January 2, 1898
New York City, U.S.
|Died||November 30, 1979 (aged 81)|
Burbank, California, U.S.
Richard "Dick" Huemer (January 2, 1898 – November 30, 1979) was an American animator in the Golden Age of Animation.
While as an artist-illustrator living in the Bronx, New York City, Huemer first began his career in animation at the Raoul Barré cartoon studio in 1916. He joined the Fleischer Studio in 1923 where he developed the Koko the Clown character. Later he moved to Hollywood and worked as an animator and director for the Charles Mintz studio. He subsequently moved to the Disney Studio, where he remained for the duration of his career, except for a three-year hiatus from 1948–51 when he pioneered animated TV commercials and created with Paul Murry The Adventures of Buck O'Rue comic strip. Some of Huemer's most creative work was done in partnership with Joe Grant; examples include Fantasia (story director), Dumbo (screenplay), and several propaganda films to advance the U.S. war effort during World War II. Atypically, Huemer and Grant submitted Dumbo to Walt Disney not as a completed storyboard, but as a series of storyboard "chapters," each ending in a cliffhanger. This was intended to pique Disney's enthusiasm for the project, and it worked. Huemer was at the Disney organization from April 16, 1933, to February 28, 1973.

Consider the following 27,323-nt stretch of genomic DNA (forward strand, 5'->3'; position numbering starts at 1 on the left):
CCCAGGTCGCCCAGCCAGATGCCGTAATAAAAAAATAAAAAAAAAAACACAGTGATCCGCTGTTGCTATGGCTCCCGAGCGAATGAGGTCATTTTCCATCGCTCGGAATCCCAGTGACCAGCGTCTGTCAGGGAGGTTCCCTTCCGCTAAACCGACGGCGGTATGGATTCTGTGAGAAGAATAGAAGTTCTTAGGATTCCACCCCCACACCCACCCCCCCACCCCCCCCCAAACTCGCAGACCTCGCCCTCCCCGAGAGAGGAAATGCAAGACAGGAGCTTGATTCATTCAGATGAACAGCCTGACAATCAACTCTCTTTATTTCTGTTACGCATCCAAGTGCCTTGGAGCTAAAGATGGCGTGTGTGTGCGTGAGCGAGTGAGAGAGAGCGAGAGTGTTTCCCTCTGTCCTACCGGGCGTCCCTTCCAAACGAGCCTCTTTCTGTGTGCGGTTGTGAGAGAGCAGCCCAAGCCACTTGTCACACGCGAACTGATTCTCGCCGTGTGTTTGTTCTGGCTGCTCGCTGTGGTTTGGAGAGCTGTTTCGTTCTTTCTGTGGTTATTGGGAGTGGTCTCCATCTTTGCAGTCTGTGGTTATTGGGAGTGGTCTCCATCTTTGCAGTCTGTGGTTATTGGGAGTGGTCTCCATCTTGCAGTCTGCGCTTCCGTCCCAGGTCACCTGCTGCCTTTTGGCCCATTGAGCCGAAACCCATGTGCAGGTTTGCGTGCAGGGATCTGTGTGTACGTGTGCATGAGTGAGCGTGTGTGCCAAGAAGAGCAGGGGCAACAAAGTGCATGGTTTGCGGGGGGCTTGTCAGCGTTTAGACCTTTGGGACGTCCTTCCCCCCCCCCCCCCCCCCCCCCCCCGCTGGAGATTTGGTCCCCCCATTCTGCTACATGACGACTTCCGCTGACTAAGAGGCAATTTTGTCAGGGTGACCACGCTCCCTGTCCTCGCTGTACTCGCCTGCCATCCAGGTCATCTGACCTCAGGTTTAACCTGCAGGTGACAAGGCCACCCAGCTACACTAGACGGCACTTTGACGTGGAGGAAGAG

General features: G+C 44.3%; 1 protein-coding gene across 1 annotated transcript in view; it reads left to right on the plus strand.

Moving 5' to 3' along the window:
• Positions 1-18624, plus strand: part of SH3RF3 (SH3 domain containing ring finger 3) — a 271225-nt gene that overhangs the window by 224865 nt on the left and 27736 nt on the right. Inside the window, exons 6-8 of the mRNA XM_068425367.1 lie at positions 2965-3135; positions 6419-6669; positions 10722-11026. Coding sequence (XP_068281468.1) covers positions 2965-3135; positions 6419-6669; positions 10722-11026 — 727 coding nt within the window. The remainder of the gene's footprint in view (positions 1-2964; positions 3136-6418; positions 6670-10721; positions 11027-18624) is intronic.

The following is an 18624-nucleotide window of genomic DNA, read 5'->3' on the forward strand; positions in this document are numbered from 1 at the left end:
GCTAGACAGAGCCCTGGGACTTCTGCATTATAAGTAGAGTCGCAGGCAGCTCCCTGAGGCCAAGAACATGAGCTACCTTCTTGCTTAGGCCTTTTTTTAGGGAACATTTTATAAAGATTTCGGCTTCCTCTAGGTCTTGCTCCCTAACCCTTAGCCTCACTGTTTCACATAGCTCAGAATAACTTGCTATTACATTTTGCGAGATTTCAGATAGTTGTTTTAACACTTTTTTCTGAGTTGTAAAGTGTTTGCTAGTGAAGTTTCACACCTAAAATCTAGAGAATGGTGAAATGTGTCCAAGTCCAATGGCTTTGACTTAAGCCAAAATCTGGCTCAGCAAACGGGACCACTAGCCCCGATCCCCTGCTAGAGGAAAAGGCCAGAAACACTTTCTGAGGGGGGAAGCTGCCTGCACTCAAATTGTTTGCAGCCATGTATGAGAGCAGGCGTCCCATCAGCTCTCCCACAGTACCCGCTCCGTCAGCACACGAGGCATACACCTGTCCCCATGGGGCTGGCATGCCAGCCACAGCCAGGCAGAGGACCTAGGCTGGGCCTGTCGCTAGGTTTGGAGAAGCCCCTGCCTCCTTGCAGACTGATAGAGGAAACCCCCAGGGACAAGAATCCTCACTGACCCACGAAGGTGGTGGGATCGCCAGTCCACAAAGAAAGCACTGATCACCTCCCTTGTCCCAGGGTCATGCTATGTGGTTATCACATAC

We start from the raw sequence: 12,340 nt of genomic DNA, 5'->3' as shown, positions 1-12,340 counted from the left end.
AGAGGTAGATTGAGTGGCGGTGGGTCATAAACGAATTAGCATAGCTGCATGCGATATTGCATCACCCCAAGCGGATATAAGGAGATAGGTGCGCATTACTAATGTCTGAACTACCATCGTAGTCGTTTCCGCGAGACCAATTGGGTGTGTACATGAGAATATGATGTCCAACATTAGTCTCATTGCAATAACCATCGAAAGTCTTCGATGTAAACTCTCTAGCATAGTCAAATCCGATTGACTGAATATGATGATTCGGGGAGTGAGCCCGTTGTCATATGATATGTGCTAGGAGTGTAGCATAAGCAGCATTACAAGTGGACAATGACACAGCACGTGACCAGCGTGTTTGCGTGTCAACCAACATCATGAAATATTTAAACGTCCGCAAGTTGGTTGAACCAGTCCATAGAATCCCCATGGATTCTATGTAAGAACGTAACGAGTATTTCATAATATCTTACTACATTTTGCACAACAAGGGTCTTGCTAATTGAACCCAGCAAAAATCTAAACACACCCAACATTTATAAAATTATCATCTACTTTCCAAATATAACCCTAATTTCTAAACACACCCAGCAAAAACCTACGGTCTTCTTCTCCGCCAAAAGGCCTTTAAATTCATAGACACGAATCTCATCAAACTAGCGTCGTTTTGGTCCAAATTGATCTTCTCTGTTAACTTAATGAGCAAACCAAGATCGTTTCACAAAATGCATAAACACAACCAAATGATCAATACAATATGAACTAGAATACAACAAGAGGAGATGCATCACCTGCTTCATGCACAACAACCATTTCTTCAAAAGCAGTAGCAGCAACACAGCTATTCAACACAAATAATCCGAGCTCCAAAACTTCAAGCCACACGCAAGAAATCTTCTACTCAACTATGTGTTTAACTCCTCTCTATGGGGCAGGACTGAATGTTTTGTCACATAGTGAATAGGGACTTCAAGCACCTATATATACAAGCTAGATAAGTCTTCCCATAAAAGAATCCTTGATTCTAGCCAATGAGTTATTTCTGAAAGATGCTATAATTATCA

Huemer was given a Mousecar by the Disney Studio in February 1973 at a ceremony attended by a number of his peers.
He accepted the Winsor McCay Award at the Annie Awards in October 1978 and was introduced by Ward Kimball.
On October 10, 2007, Huemer's son Dr. Richard P. Huemer accepted the Disney Legends award that was given in his father's name.
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